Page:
Southeast Florida’s unique Brightline passenger-train service began operations to and from Miami last weekend with sold-out trains, but a timetable for starting work on a new phase between West Palm Beach and Orlando has yet to be announced.
“We had more than 8,000 guests in our station and on-board our trains,” Ali Soule, a spokesman for the privately owned and operated passenger line, said Thursday.
Brightline expects extension of service to Miami to substantially boost the usefulness of its trains, which for the first four months of operation ran only between Fort Lauderdale and West Palm Beach.
The extended service has an 80-minute scheduled travel time between Miami and West Palm Beach, including a three-minute stop in Fort Lauderdale, with eight train trips per day in each direction.
Brightline, operating on tracks belonging to the Florida East Coast Railway, is the first privately developed intercity passenger-train line in the United States in more than half a century. Passenger-rail advocates hope that if successful, Brightline could become a model for developing similar train corridors elsewhere in the United States, including the Midwest.
Its creators believe it can compete for passengers in densely populated southeast Florida by offering a luxurious experience aboard fast, reliable trains.
The section now in operation, however, has a top speed of just 79 mph. Brightline plans to operate trains on the West Palm Beach-Orlando section at up to 110 mph south of Cocoa, Fla., and up to 125 mph between Cocoa and Orlando. Such would allow a total running time of about three hours between Miami and Orlando — competitive with driving or air travel between those cities.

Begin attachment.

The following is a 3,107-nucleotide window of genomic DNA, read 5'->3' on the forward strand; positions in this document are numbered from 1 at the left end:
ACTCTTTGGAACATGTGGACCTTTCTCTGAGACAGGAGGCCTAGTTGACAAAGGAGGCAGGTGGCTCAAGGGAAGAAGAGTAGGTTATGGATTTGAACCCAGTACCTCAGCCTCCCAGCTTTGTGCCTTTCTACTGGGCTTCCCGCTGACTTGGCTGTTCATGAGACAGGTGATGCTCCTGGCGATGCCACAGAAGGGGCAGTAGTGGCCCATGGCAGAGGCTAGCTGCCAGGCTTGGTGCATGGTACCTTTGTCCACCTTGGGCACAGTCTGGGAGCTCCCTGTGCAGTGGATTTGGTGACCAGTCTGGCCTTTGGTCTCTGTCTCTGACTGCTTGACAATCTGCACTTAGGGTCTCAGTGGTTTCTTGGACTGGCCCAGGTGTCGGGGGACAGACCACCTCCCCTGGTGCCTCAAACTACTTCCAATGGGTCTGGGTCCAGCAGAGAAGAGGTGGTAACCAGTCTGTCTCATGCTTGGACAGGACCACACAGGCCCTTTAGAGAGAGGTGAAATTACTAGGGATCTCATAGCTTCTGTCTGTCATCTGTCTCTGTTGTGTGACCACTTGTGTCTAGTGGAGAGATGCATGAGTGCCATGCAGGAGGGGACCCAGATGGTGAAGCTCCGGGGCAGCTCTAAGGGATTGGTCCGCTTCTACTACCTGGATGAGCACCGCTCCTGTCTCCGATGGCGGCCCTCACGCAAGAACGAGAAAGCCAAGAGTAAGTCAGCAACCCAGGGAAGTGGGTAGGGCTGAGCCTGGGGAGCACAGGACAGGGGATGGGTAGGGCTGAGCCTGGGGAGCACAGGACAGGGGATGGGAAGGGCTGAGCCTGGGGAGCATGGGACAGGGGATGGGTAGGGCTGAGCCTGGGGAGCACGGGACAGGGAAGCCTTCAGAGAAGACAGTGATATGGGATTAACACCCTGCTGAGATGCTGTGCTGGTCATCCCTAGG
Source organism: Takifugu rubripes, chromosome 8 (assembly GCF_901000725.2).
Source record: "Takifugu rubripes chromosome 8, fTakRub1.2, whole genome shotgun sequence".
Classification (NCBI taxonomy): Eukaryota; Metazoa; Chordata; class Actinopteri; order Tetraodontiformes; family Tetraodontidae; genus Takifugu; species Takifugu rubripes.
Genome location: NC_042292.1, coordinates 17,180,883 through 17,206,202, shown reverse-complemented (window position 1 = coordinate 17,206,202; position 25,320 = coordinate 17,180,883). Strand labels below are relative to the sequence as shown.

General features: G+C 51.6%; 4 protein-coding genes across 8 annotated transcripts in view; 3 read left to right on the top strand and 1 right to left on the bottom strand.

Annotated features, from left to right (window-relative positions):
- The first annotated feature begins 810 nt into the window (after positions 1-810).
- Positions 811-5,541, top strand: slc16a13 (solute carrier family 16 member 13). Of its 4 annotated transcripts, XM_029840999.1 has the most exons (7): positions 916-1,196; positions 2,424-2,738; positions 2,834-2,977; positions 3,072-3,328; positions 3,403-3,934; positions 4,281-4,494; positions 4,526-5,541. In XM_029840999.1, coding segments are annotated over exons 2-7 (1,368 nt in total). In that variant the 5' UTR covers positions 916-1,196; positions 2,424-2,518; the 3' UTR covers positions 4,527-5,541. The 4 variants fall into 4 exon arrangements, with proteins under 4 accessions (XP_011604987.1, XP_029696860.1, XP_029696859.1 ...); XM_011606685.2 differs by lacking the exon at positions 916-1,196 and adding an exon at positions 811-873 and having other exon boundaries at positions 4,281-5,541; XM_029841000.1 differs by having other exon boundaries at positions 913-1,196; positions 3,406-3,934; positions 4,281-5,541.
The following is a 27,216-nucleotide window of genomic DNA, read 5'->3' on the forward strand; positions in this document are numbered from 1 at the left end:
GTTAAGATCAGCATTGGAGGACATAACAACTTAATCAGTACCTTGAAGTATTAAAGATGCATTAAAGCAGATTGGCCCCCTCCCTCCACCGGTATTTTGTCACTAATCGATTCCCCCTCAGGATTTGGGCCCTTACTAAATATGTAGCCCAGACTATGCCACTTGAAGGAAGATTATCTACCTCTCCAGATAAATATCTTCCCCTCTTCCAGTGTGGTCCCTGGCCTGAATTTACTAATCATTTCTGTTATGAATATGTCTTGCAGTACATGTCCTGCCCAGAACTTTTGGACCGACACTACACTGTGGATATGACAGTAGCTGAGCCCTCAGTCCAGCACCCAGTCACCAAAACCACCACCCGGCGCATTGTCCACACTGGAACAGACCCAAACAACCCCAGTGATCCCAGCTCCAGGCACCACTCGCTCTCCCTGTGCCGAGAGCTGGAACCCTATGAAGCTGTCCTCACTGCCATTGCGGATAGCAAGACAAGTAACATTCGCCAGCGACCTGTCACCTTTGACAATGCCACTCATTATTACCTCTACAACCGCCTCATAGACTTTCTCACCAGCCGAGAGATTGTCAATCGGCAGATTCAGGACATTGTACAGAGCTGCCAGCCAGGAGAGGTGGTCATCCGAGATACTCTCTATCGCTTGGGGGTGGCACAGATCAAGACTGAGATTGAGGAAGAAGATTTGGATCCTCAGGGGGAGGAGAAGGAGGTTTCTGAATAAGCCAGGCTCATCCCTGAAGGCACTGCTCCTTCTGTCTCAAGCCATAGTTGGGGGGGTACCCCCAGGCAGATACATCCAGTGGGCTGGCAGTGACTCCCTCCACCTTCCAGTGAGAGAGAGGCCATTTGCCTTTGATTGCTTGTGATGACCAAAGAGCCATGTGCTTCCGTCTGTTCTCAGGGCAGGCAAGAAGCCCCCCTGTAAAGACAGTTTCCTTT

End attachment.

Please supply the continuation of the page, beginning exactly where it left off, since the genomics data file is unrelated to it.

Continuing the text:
A start date for construction along that second phase, which would include upgrades to FEC track and equipment south of Cocoa and new railroad from Cocoa to Orlando, remains to be announced.
Opponents from coastal areas north of West Palm Beach through which the trains would pass without stopping continue to object on grounds of safety, inconvenience, and noise.
South of West Palm Beach, “quiet zones” have been instituted in recent weeks at FEC railroad crossings in several communities.
In those areas, “four-quadrant” crossing gates have been installed so that streets become completely barricaded when trains approach. Train engineers thus are not required to blow their horns approaching the crossings, although they still may do so if they observe people or vehicles near the tracks.